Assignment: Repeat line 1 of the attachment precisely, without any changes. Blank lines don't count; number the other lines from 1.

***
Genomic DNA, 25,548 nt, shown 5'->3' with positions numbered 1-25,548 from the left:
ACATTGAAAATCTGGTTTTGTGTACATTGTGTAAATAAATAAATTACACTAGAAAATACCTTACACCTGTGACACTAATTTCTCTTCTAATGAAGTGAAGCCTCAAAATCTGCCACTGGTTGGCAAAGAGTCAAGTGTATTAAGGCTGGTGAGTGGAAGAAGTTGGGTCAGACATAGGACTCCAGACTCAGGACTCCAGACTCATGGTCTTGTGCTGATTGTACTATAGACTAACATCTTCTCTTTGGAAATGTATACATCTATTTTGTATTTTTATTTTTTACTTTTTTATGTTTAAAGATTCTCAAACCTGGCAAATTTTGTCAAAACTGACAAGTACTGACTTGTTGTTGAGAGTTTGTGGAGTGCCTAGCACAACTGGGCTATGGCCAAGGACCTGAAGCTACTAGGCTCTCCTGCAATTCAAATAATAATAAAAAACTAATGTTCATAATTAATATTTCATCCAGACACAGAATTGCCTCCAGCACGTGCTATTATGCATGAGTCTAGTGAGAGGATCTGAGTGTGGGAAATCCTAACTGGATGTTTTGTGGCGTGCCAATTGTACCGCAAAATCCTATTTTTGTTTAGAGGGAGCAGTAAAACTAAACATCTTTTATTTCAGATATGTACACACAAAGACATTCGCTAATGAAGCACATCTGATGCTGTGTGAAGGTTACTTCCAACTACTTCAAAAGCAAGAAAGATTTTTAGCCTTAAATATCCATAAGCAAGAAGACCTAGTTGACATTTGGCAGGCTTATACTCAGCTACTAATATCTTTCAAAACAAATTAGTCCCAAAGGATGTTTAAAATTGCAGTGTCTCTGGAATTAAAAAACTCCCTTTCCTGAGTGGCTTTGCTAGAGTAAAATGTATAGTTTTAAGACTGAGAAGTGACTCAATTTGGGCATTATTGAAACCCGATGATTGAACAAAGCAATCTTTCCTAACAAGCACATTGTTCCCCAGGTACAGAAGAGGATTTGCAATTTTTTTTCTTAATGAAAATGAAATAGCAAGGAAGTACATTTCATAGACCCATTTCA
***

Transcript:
Genomic DNA, 25,548 nt, shown 5'->3' with positions numbered 1-25,548 from the left: